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      Enhancement of Adherence to Therapeutic and Lifestyle Recommendations Among Hemodialysis Patients: An Umbrella Review of Interventional Strategies

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          Abstract

          Objective

          To systematically retrieve and condense the best possible evidence on the successful interventions that targeted enhancement of therapeutic and lifestyle recommendations adherence in hemodialysis patients (HDPs).

          Design

          An umbrella review of interventional studies.

          Data Sources

          A comprehensive search of the Cochrane Database of Systematic Reviews, Ovid, PubMed, Scopus, EMBASE and Web of science databases to identify relevant publications in 2000–2018 (June) timeframe.

          Study Selection

          Two reviewers independently applied inclusion criteria to select potential systematic reviews assessing the successful interventions that targeted enhancement of therapeutic and lifestyle recommendations adherence in HDPs. Data were summarized for information about the first author(s)’ names, year of publication, type(s) of the intervention and output variables, main findings and also the applied quality appraisal tools in the retrieved research evidence.

          Data Extraction

          Eligible studies were selected and data were extracted independently by two reviewers. The Joanna Briggs Institute (JBI)’s critical appraisal tool for systematic reviews was used to assess the quality of the identified publications, and discrepancies were resolved by consensus with a third reviewer.

          Data Synthesis

          Thirteen systematic reviews (12 solely systematic reviews and 1 systematic review with meta-analyses) were eligible to be enrolled in the study. The range of interventions that had been reported to boost therapeutic and lifestyle recommendations adherence in HDPs’ included psycho-educational programs, physical activity enhancement initiatives, information technology (IT)-based interventions and aromatherapy. Depression, diet biomarkers and interdialytic weight gain (IDWG) were among the myriad of output variables that had been measured as proxies to assess impacts of the implemented interventions. Psycho-educational interventions were among the prevalent initiatives to boost therapeutic and lifestyle recommendations adherence among the HDPs.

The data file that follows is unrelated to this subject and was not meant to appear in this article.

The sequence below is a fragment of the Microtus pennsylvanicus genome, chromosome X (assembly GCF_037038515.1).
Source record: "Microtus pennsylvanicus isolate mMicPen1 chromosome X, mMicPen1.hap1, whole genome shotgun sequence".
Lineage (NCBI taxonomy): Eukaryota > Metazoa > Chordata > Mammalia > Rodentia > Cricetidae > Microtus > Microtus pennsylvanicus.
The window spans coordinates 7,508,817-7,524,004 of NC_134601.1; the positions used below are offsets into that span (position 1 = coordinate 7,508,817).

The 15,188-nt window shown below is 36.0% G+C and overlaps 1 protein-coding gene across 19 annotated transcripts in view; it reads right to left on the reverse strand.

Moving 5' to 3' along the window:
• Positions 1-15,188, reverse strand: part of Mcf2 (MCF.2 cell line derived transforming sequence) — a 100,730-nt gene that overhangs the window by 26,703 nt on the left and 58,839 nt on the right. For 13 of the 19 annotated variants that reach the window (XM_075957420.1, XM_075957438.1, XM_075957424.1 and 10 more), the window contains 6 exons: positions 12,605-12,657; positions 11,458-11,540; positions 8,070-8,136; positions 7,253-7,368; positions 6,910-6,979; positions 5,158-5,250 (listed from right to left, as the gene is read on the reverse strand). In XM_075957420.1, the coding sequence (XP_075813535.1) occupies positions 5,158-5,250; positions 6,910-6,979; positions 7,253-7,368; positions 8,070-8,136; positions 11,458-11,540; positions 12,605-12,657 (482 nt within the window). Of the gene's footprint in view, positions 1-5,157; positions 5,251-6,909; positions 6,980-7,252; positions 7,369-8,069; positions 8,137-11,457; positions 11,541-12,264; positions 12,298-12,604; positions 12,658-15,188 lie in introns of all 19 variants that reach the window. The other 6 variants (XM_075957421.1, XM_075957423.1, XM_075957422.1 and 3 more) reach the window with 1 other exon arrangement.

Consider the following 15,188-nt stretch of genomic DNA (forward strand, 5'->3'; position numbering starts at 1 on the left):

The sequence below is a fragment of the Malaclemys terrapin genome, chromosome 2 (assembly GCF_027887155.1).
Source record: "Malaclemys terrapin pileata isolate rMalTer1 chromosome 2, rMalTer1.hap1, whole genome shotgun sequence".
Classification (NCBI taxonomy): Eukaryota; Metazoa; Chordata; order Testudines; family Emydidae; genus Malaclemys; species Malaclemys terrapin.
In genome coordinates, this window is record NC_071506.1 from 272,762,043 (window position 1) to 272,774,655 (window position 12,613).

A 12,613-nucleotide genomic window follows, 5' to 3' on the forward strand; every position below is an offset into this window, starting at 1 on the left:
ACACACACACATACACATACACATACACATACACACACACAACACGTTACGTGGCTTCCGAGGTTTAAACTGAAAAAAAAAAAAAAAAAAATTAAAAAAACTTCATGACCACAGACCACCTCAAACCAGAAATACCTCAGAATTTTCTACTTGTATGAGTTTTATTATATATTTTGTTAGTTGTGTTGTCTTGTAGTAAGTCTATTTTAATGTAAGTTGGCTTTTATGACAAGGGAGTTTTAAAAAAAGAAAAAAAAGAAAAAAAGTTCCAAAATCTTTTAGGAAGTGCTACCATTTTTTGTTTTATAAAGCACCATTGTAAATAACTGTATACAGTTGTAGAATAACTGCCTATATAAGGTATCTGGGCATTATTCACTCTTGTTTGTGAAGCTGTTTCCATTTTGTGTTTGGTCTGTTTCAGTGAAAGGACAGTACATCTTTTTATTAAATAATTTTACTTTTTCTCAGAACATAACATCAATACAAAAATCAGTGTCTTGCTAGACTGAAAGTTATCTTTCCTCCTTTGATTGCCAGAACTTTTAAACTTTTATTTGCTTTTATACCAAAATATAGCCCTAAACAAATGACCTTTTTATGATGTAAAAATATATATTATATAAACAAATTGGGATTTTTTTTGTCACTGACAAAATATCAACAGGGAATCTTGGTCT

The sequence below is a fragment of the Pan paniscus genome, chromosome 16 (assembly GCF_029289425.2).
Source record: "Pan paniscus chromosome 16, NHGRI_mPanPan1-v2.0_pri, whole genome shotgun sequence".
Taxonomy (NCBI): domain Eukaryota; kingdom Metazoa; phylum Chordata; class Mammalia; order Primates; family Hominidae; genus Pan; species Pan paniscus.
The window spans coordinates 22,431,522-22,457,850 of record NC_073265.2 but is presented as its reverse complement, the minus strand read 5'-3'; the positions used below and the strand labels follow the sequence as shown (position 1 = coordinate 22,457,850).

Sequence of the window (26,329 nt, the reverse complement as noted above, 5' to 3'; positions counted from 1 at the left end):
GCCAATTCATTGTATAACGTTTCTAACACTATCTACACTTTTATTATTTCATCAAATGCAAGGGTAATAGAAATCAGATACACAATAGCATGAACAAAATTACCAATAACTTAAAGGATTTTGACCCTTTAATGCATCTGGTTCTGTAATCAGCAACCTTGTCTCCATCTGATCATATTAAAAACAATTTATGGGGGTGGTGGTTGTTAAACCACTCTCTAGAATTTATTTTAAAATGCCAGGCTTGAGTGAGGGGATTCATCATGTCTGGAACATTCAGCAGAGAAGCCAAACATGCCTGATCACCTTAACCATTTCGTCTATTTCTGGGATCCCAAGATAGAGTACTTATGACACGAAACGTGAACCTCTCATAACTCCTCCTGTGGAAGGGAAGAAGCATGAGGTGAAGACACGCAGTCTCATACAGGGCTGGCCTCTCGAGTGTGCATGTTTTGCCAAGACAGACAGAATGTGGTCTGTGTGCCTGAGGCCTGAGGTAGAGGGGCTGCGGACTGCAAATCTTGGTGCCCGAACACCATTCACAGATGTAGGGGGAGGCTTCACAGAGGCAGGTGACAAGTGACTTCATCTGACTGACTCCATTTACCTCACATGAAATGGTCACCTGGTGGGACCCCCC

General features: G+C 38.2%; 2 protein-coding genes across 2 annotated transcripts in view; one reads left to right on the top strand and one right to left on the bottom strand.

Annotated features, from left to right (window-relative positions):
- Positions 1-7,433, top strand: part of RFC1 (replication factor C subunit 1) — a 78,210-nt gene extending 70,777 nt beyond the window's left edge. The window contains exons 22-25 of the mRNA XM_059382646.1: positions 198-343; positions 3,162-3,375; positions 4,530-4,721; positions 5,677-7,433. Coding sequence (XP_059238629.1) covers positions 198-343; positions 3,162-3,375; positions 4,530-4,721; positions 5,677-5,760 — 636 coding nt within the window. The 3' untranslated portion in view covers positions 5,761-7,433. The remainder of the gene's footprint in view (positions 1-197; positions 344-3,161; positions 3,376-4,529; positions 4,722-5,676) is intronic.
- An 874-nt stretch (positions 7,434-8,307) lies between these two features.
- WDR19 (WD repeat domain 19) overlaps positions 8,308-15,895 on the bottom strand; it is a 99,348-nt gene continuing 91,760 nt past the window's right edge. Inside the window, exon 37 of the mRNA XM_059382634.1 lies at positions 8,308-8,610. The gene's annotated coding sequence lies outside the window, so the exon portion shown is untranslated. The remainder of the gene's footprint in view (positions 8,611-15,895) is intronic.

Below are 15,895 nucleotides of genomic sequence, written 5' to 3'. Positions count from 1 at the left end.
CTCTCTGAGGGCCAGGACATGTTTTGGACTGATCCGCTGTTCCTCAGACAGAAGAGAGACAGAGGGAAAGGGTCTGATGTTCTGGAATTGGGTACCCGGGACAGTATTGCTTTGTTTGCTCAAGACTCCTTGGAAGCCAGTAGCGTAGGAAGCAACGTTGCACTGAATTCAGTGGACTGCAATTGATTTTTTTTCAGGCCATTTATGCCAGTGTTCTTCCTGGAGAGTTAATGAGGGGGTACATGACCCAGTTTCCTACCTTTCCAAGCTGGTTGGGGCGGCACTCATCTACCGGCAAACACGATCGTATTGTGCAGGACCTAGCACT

Conclusion

          This umbrella review revealed that various intervention approaches and strategies can be used for HDPs' better therapeutic and lifestyle recommendations adherence with considerable methodological heterogeneity. The pinpointed research evidence is also supporting application of multifaceted interventional modalities to reach an improved acquiescence form the patients’ side and their families. Further studies are recommended to address the interactions across various interventions in discordant socio-cultural contexts.

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          Most cited references 31

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          Nonadherence in hemodialysis: associations with mortality, hospitalization, and practice patterns in the DOPPS.

          Nonadherence among hemodialysis patients compromises dialysis delivery, which could influence patient morbidity and mortality. The Dialysis Outcomes and Practice Patterns Study (DOPPS) provides a unique opportunity to review this problem and its determinants on a global level. Nonadherence was studied using data from the DOPPS, an international, observational, prospective hemodialysis study. Patients were considered nonadherent if they skipped one or more sessions per month, shortened one or more sessions by more than 10 minutes per month, had a serum potassium level openface>6.0 mEq/L, a serum phosphate level openface>7.5 mg/dL (>2.4 mmol/L), or interdialytic weight gain (IDWG)>5.7% of body weight. Predictors of nonadherence were identified using logistic regression. Survival analysis used the Cox proportional hazards model adjusting for case-mix. Skipping treatment was associated with increased mortality [relative risk (RR) = 1.30, P = 0.01], as were excessive IDWG (RR = 1.12, P = 0.047) and high phosphate levels (RR = 1.17, P = 0.001). Skipping also was associated with increased hospitalization (RR = 1.13, P = 0.04), as were high phosphate levels (RR = 1.07, P = 0.05). Larger facility size (per 10 patients) was associated with higher odds ratios (OR) of skipping (OR = 1.03, P = 0.06), shortening (OR = 1.03, P = 0.05), and IDWG (OR = 1.02, P = 0.07). An increased percentage of highly trained staff hours was associated with lower OR of skipping (OR = 0.84 per 10%, P = 0.02); presence of a dietitian was associated with lower OR of excessive IDWG (OR = 0.75, P = 0.08). Nonadherence was associated with increased mortality risk (skipping treatment, excessive IDWG, and high phosphate) and with hospitalization risk (skipping, high phosphate). Certain patient/facility characteristics also were associated with nonadherence.
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            Effects of exercise in the whole spectrum of chronic kidney disease: a systematic review